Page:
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This One Question You Always Ask Can Kill a Conversation, Experts Say

And these are the questions you should be asking instead, according to etiquette experts.

Making small talk can be stressful—from knowing what to say to figuring out what not to say. But whether you're chatting up a friend, someone you've met a few times before, or a stranger, there's a common question you're likely asking in any conversation: "How are you?" But if you're looking for a more substantial interaction, that standard go-to question might actually be working against you. Yes, according to experts, asking "how are you?" could be killing your conversation.

As one 2019 CNBC article put it, "how are you?" represents "the three most useless words in the world of communication." That's not based on opinion, but rather a 2017 Harvard Business School study that had researchers looking at the kinds of questions that inspired more meaningful conversation. Thoughtful, significant questions—as opposed to "how are you?" or the dreaded "what do you do?"—made the other person on the receiving end like the question asker more.

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"How are you?" feels especially fraught in 2020, a year when no one seems to be doing especially well. People are still asking the question—whether behind face masks or computer screens—but it's unlikely that many people are answering honestly, especially when it comes to casual conversation.

"Amidst the fog of COVID-19, political turmoil, and racial unrest, the question still remains," says etiquette educator Marie Betts-Johnson, president of the International Protocol Institute of California. "This is, more than likely, going to receive a perfunctory answer of, 'I'm well, thank you,' or, 'I'm fine, thank you.'"

As Betts-Johnson notes, you can tell a lot from a person's body language—and depending on your relationship, you may want to investigate further if their "I'm fine" doesn't seem particularly convincing.

In truth, "how are you?" has rarely generated a sincere response when it comes to small talk. "Apart from the extraordinary times we live in, people have not expected a candid answer to this question for decades, so this is not suddenly a new trend!" Betts-Johnson adds.

young black man smiling and chatting on his laptop

However, according to etiquette educator Karen Thomas, founder of Karen Thomas Etiquette, asking "how are you?" even in these uncertain times is still acceptable, as long as you're not "doing so only as an obligation and do not wish to engage in conversation." She also recommends simple statements like "I know this time has been difficult for many—hope you are safe and well" as an alternative.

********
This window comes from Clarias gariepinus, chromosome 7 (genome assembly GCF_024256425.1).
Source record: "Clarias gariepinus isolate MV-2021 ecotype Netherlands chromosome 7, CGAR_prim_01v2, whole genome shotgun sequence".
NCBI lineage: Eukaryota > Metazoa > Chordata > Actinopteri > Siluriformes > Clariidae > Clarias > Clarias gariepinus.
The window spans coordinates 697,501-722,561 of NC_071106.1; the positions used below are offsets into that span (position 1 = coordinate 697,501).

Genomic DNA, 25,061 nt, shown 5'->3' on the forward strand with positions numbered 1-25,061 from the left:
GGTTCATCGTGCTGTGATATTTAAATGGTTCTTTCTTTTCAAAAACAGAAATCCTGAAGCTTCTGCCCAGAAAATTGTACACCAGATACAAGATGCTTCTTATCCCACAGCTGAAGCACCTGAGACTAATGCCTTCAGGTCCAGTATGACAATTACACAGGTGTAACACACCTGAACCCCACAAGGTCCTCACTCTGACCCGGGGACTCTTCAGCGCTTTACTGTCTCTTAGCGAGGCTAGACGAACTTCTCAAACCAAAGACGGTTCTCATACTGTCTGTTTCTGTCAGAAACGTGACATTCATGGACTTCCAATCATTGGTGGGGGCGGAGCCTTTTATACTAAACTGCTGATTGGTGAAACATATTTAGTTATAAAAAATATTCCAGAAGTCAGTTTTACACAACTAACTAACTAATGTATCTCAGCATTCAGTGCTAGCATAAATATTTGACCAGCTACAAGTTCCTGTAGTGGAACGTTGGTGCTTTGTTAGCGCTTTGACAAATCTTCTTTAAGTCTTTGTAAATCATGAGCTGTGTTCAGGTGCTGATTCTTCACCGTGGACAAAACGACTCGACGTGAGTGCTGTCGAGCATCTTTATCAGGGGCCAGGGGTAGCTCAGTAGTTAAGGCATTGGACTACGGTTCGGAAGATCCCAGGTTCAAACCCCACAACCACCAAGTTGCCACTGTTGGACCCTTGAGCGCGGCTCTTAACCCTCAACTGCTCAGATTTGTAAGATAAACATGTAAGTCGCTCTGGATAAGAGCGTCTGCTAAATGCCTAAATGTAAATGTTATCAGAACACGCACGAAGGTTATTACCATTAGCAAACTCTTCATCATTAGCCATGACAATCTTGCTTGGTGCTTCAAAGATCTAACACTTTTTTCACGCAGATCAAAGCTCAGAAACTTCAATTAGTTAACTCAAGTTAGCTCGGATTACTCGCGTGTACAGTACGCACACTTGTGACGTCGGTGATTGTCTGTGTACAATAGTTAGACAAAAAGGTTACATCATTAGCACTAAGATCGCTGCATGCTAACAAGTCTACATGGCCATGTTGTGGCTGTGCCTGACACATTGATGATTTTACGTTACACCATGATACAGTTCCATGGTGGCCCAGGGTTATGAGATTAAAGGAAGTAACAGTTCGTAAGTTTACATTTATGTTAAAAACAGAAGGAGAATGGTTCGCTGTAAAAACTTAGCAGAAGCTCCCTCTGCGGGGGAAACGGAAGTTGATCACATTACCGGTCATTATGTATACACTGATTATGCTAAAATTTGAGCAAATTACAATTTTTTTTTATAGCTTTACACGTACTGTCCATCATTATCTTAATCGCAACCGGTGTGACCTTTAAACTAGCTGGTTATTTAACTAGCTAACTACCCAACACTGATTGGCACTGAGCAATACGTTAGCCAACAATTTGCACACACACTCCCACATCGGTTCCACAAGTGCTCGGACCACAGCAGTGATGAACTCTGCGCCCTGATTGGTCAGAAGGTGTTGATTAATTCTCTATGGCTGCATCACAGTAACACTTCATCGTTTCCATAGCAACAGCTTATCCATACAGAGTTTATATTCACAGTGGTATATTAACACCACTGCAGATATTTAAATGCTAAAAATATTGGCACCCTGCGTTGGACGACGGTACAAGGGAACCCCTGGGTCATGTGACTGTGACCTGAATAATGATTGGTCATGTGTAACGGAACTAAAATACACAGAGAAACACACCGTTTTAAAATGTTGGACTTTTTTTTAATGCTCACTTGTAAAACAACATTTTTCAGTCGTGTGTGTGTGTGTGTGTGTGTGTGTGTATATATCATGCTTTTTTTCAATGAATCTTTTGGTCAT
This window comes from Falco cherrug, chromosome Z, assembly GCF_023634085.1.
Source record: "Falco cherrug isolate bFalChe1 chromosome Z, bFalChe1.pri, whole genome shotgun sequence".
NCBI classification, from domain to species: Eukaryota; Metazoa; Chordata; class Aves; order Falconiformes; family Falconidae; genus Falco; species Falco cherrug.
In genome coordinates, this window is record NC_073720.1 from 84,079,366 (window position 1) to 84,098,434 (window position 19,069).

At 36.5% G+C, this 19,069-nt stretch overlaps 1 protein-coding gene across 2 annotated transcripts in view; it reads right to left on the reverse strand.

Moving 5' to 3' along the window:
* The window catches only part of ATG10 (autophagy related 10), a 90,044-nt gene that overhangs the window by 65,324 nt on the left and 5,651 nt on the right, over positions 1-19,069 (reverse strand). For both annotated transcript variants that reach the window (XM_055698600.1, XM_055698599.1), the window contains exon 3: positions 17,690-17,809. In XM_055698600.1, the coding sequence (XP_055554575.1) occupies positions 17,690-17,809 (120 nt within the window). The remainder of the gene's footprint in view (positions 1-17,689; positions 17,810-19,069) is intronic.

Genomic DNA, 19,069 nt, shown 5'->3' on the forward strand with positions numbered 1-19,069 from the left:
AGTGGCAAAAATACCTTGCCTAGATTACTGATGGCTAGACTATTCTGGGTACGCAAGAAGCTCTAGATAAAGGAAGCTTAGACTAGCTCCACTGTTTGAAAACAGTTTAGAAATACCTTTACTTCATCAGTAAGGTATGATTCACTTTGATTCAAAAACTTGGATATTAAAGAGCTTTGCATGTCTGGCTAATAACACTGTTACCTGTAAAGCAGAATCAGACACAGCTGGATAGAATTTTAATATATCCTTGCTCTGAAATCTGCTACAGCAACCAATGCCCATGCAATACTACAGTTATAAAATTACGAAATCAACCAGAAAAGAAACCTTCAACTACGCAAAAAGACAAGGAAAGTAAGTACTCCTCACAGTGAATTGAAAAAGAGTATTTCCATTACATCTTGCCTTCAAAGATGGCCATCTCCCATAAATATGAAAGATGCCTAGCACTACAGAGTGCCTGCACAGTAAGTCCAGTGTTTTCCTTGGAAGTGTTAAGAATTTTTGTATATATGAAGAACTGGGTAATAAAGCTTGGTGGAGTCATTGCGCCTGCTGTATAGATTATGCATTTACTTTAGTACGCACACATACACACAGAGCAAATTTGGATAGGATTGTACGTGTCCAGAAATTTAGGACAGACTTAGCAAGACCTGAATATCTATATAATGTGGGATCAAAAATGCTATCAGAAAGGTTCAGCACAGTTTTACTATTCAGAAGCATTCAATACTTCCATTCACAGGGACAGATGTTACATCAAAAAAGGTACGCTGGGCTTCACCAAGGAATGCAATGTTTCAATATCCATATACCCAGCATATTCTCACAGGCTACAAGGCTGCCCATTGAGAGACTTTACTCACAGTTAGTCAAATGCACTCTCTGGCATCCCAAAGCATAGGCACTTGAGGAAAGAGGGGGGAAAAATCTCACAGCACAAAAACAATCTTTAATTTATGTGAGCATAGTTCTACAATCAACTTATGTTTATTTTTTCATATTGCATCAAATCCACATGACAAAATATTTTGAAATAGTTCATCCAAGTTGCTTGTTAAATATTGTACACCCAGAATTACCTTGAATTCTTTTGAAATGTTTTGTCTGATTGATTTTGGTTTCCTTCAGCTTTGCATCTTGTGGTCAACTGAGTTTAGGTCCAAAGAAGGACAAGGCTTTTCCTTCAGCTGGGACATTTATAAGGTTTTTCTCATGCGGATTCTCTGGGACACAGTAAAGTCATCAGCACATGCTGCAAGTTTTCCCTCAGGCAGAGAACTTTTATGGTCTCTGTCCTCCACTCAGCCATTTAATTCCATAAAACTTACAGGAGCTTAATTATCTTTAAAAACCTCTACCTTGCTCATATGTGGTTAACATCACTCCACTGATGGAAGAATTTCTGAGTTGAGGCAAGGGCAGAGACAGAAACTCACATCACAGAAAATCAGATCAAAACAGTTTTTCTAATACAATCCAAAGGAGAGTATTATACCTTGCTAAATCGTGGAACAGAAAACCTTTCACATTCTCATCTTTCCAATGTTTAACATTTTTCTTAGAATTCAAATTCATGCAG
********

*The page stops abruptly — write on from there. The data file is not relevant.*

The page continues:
But if you really want to make conversation, it's worth referring back to the Harvard study and thinking about questions that can allow the other person to express themselves and that also don't feel as meaningless and potentially conversation-ending as "how are you?"

Etiquette expert Bonnie Tsai, founder and director of Beyond Etiquette, says, "You can start with topics like shared hobbies, favorite food/restaurant take-out, favorite shows, favorite workouts, etc. From there you can gauge if the other person is open to having a deeper conversation."

Sometimes, of course, you do really want to know how another person is doing, so it's important to consider context. As Betts-Johnson points out, "If COVID-19 is rampaging through your city and everyone is in a fight for survival, it's ludicrous to ask such a question." But if you're talking to someone you know well enough to feel comfortable with, you can try asking "how are you?" in a slightly more meaningful way.

"You can ask, 'How is your mental well-being,' 'How is your family coping,' or 'How can I best support you during this time?'" Tsai recommends. "Keep in mind to only offer your support if you feel up for the task since being there for others can take a toll on your own well-being."

There are certainly ruder questions to ask than "how are you?" and asking the question won't necessarily doom your conversation forever. "This question on greeting is here to stay," Betts-Johnson admits. But instead of defaulting to it, consider the ways you can make better small talk or have even deeper conversation at a time when we all could use a little extra kindness. And for more advice on keeping the conversation going, People Don't Trust You If You Text With This Punctuation Mark, Study Says.